Social media, election season – what you need to know

Election season is here, and while we may all have opinions on who may be best suited to sit in the oval office, there are certain things that you need to be aware of to keep yourself out of trouble. The Hatch Act is a piece of legislation that limits certain political activities of employees of the executive branch, and as members of the Coast Guard workforce, it applies to all of us. With regards to social media specifically, there are some things that Coast Guard members and employees should be aware of.

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Hatch act and social media

Election season is here, and while we may all have opinions on who may be best suited to sit in the oval office, there are certain things that you need to be aware of to keep yourself out of trouble.

The Hatch Act is a piece of legislation that limits certain political activities of employees of the executive branch, and as members of the Coast Guard workforce, it applies to all of us. With regards to social media specifically, there are some things that Coast Guard members and employees should be aware of.

With respect to active duty service members, you may generally express your own personal views on public issues or political candidates via social media platforms in much the same way you would be permitted to write a letter to the editor of a newspaper.  However, if a social media site/post identifies you as a Coast Guard member on active duty (or if the member is otherwise reasonably identifiable as an active duty member), then the entry will clearly and prominently state that the views expressed are those of the individual only and not those of the Department of Homeland Security or the U.S. Coast Guard).

An active duty member may not, however, engage in any partisan political activity. Further, an active duty member may not post or make direct links to a political party, partisan political candidate, campaign, group, or cause because such activity is the equivalent of distributing literature on behalf of those entities or individuals, which is prohibited by the Military Civil and Dependent Affairs manual.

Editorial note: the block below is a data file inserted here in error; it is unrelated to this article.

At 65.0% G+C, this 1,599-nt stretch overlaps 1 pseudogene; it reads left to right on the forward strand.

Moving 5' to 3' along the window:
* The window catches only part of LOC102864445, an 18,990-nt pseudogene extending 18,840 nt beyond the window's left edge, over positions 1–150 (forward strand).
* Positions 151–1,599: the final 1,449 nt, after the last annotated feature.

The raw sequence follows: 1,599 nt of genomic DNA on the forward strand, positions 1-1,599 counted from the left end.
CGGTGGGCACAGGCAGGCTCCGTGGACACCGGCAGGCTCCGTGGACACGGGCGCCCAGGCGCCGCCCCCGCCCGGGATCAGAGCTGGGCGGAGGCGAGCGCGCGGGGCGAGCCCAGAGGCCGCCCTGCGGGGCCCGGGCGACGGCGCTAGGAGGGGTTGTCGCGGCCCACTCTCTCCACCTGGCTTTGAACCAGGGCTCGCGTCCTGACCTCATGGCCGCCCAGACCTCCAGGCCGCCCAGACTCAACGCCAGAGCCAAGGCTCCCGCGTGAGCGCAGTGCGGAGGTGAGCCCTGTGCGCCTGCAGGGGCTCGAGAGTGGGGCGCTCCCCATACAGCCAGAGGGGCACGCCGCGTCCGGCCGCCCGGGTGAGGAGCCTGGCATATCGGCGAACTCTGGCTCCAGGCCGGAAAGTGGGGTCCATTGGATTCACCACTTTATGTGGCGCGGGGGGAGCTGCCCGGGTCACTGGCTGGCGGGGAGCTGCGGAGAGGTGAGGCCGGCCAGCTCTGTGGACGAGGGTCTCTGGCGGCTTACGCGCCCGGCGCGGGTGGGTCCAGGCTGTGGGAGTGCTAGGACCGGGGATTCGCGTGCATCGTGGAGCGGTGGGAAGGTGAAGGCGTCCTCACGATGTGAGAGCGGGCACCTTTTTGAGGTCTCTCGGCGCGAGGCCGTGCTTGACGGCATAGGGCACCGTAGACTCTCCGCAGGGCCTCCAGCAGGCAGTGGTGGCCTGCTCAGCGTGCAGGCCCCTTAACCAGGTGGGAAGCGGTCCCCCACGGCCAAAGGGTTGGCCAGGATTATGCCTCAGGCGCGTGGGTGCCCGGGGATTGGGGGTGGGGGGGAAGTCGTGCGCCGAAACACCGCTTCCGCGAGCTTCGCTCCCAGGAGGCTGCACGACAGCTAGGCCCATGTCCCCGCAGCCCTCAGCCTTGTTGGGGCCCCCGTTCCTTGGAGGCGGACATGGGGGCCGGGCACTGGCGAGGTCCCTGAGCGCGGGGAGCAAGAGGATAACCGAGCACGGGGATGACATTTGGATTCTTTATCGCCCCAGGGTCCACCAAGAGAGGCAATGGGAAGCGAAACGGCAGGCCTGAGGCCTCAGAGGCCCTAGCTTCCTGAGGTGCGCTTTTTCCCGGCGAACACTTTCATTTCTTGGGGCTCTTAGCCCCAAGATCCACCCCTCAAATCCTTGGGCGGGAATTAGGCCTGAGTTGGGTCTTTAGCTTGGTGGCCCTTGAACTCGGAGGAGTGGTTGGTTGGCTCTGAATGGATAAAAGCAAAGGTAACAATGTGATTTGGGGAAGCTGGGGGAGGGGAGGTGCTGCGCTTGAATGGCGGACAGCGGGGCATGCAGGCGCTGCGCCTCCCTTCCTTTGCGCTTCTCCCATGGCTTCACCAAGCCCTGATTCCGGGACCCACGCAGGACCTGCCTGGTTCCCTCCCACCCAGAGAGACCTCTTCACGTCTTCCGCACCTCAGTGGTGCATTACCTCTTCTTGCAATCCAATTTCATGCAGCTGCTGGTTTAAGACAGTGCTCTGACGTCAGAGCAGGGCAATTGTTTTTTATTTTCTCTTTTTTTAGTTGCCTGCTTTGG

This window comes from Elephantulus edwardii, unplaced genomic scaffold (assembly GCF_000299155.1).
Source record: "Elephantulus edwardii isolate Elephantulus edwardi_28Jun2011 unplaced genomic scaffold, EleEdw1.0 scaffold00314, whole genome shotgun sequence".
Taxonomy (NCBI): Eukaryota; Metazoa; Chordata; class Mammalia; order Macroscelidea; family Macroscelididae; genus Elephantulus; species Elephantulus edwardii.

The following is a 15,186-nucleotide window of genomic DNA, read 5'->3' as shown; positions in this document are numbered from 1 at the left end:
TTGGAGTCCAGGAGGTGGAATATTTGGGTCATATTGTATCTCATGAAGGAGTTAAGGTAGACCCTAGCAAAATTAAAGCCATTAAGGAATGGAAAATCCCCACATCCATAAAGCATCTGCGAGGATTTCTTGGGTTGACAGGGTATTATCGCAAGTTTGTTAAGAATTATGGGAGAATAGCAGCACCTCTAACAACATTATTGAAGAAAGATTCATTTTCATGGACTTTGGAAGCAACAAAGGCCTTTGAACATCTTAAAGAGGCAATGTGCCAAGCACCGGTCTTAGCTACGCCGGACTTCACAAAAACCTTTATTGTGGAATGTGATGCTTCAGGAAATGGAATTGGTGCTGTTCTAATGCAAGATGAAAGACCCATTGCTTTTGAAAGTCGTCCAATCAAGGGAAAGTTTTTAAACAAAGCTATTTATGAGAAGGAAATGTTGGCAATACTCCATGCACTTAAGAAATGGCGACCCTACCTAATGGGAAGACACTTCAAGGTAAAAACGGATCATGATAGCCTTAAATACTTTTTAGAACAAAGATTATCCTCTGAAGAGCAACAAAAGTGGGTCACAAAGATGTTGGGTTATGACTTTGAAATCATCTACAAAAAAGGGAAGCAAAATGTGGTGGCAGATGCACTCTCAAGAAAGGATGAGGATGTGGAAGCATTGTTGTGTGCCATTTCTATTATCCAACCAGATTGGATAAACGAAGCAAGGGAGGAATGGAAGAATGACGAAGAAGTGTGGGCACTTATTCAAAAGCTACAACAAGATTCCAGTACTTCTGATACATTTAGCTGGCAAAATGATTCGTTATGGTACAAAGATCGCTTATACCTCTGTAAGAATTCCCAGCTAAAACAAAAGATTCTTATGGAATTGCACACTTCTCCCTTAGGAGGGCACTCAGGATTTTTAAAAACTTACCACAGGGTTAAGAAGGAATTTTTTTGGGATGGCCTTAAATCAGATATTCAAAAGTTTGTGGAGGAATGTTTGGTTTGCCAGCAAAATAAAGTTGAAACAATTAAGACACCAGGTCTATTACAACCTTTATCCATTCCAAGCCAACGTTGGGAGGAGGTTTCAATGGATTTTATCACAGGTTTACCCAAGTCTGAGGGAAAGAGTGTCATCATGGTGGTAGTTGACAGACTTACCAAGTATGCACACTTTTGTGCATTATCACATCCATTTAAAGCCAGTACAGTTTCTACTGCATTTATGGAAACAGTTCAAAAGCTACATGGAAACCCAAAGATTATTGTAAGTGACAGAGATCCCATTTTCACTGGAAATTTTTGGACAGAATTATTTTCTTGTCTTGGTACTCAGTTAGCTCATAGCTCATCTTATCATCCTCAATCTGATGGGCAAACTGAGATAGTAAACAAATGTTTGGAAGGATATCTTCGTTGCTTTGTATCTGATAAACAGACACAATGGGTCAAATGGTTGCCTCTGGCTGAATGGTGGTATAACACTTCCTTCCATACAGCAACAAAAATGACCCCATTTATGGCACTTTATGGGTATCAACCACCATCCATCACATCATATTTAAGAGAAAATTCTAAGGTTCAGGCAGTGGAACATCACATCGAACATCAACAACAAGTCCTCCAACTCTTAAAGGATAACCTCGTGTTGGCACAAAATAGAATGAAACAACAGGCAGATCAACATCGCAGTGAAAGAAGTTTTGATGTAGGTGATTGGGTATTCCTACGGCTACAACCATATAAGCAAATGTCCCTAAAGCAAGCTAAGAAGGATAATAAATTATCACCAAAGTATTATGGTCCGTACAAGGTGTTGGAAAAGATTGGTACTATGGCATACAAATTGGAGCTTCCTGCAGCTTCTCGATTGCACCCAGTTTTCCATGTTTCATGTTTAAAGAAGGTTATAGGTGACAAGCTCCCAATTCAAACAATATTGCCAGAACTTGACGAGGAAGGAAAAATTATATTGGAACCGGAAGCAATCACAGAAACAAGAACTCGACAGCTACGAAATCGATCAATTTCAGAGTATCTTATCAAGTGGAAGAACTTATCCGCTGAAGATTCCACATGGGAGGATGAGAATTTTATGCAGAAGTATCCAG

An active duty member may become a friend of or like the Facebook page, or follow the Twitter account of a political party or partisan candidate, campaign, group, or cause. However, active duty members will refrain from engaging in activities with respect to those entities’ social media accounts that would constitute political activity. This would include, for example, suggesting that others like, friend, or follow the political party, partisan political candidate, campaign, group, or cause, or forwarding an invitation or solicitation from said entities to others.

In addition, use of government office equipment/services by military, civilian or contractor personnel to engage in political activity is considered an inappropriate use which could result in disciplinary/administrative or a personnel action.

More information about the do’s and do not’s of election season as a Coast Guard employee or member, please check out ALCOAST 003/16 or contact your local governmental affairs officer.

If you have specific questions, please leave them in the comments below and we will get back to you!

 

14 comments on “Social media, election season – what you need to know”

  1. Could you comment on what restrictions spouses have since they are not employees of the CG? Also please comment on any restrictions or guidelines for senior leader spouses. Thank you.

    1. Ms. DeNinno,

      Spouses who are not also CG employees are not limited in their
      political activity, because they are private, non-federal citizens. Their
      spouses are bound by the political activities restrictions outlined in
      ALCOAST 003/16, DoD Directive 1344.10, COMDTINST M1700.1, and the Hatch Act (if the CG employee spouse is not a military member). Thus, although they are not restricted in their political activity by any of these regulations, they should take care to make sure that they are not implying that their spouse or the CG generally favors a political candidate or issue, which would place their spouse in violation of the political activities restrictions. I hope this helps!

      Very Respectfully,
      LT Katie Braynard
      Coast Guard Public Affairs

  2. That’s some bad info right there. You can actually do a lot these things, just not in uniform, on a government computer or device, not on government time, and not saying you represent your branch of service. Whoever wrote this does not understand the rules.